Moreover, Defendant correctly observes that further discovery is not needed to explore the specific details of the reviews conducted by MCMC in this case, as the administrative record already sheds sufficient light on these matters. In particular, the existing administrative record includes such materials as the forms used by Defendant to refer Plaintiff's claim to MCMC, ( see Defendant's Response, Exs. D, H), the invoices issued by MCMC to Defendant, ( see Defendant's Response, Ex. G), and the case reports produced by the physicians who reviewed Plaintiff's medical records on MCMC's behalf, ( see Defendant's Response, Exs. E, F). The case reports, in turn, disclose the areas of specialization for the two physicians retained by MCMC, the questions they were asked to consider, their findings on these questions, the records they reviewed, and the results of their efforts to contact Plaintiff's physicians. ( See id. ) In addition, the physicians closed their reports with certifications that they were not operating under a conflict of interest and had no financial or other stake in the outcome of their reviews. ( See id. )

The absence of evidentiary support for Plaintiff's allegations of bias and conflict of interest serves to distinguish this case from other ERISA actions for benefits in which discovery was permitted. Plaintiff points, for example, to the decision in Price, 746 F.Supp.2d at 863, where (as here) the plaintiff's medical records were reviewed by a physician retained by MCMC. In ruling that the plaintiff in that case was entitled to propound discovery in support of her claim of bias, the court observed that the plaintiff's request for discovery was based in part on the "particularly close working relationship" between the defendant insurer and MCMC, "as evidenced by the special referral form created specifically for this organization." Price, 746 F.Supp.2d at 867.[4] The plaintiff also produced a copy of a California market study that was critical of the defendant insurer's claim handling practices. 746 F.Supp.2d at 867. Here, in contrast, Plaintiff has produced no such evidence of a close working relationship between Defendant and MCMC, nor does the record include any studies suggestive of systemic procedural defects or irregularities in Defendant's processing of claims.

Similarly, the Court is not persuaded by Plaintiff's appeal to a Magistrate Judge's decision to allow discovery in Back v. Hartford Life & Accident Insurance Co., No. 09-14446, 2010 WL 8938975, at *4-*5 (E.D. Mich. July 1, 2010), aff'd, 2010 WL 3518063 (E.D. Mich. Sept. 8, 2010). In support of this ruling, the court noted that the plaintiff in that case had been awarded Social Security disability benefits, and it pointed to the defendant insurer's failure to give any weight to the determination of the Social Security Administration ("SSA") or to provide " any substantive explanation of why its findings differed from the SSA's." Back, 2010 WL 8938975, at *4. Based on this and other evidence, the court concluded that the plaintiff had "presented much more tha[n] a mere allegation of bias" in support of her request for discovery, but instead had satisfied "the predicate showing' test of Likas and Putney. " Back, 2010 WL 8938975, at *5 (internal quotation marks omitted);[5] see also Geer, 2009 WL 1620402, at *6 (likewise citing the defendant insurer's failure to address an award of Social Security disability benefits as "sufficient, in concert with the decision maker/payor conflict of interest, to warrant limited discovery as to bias and/or procedural defect").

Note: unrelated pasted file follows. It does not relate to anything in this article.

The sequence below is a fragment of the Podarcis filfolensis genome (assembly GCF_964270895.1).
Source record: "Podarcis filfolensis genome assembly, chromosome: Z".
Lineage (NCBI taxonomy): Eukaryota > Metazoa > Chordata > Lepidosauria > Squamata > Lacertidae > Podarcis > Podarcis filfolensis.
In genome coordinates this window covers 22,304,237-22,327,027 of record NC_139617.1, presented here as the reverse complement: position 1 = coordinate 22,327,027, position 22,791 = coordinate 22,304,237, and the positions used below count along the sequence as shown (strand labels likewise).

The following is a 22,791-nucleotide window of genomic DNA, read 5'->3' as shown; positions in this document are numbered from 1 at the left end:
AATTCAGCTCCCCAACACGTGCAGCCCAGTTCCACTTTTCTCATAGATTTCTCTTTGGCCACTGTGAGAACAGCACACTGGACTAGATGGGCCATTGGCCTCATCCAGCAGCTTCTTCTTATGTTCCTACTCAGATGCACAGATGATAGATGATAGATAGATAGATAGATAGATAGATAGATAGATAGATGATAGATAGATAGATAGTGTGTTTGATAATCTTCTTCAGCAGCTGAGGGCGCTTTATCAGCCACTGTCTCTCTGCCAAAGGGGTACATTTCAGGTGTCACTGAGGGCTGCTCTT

In contrast to these decisions, Plaintiff's request for discovery in this case rests solely upon mere allegations of conflict of interest and bias, and not upon any predicate showing of procedural anomalies in Defendant's decision to deny Plaintiff's claim for benefits. As discussed, this Court reads the pertinent case law as demanding more than bare allegations to warrant a departure from the typical practice under Wilkins of reviewing denial-of-benefit decisions based solely on the administrative record. Accordingly, because Plaintiff has not made this threshold showing, the Court finds that her request for discovery must be denied.

IV. CONCLUSION

For the reasons set forth above,

NOW, THEREFORE, IT IS HEREBY ORDERED that Plaintiff's April 24, 2014 motion for order permitting limited discovery (docket #8) is DENIED. IT IS FURTHER ORDERED that Defendant's May 8, 2014 cross-motion for a protective order prohibiting discovery (docket #10) is GRANTED. In light of these rulings, the parties shall file their cross-motions to affirm or reverse the Defendant administrator's decision to deny Plaintiff's claim for long-term disability benefits on or before February 6, 2015.